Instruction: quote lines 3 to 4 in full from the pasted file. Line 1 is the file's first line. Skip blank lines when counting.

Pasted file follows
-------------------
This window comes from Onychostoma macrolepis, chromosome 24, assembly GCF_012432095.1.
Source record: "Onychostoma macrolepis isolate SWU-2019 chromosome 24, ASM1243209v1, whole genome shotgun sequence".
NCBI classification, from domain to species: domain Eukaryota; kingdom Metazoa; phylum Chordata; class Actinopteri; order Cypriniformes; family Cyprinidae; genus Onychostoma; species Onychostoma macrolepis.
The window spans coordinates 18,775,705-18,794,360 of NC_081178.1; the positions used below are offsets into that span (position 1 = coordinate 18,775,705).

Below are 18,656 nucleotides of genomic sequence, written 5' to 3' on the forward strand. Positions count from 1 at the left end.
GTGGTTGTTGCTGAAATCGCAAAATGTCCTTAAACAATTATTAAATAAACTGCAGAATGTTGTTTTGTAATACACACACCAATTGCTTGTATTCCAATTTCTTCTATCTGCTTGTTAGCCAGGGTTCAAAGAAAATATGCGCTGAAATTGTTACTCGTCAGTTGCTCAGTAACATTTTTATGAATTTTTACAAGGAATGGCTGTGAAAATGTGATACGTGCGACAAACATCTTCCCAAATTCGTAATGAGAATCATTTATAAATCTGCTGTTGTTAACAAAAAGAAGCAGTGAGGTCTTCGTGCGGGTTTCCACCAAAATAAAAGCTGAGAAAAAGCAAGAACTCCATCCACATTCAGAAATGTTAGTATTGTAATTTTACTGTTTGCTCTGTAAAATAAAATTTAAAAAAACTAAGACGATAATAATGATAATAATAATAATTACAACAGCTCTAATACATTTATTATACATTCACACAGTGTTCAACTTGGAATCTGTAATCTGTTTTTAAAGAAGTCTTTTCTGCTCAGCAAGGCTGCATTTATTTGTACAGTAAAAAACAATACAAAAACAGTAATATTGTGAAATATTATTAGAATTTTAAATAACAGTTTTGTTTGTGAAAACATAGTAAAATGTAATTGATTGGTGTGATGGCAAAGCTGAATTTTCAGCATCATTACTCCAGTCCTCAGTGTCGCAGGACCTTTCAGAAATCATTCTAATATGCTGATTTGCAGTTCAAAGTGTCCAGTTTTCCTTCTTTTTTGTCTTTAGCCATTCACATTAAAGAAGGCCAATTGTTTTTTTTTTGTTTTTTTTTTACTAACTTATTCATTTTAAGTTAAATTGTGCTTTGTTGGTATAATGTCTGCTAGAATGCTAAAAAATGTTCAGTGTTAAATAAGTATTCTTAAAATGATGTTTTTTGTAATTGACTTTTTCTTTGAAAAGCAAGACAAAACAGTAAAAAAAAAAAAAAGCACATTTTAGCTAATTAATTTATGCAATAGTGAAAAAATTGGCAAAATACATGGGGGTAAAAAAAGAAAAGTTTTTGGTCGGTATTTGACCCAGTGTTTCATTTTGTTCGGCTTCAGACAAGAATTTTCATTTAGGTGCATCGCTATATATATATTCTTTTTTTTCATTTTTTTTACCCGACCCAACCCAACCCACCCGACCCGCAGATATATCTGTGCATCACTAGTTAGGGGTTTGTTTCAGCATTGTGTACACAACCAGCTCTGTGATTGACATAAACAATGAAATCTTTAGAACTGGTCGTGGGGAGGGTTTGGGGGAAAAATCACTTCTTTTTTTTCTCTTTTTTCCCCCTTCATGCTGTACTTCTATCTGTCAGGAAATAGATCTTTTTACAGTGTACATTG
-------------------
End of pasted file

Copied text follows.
NCBI classification, from domain to species: domain Eukaryota; kingdom Metazoa; phylum Chordata; class Actinopteri; order Cypriniformes; family Cyprinidae; genus Onychostoma; species Onychostoma macrolepis.
The window spans coordinates 18,775,705-18,794,360 of NC_081178.1; the positions used below are offsets into that span (position 1 = coordinate 18,775,705).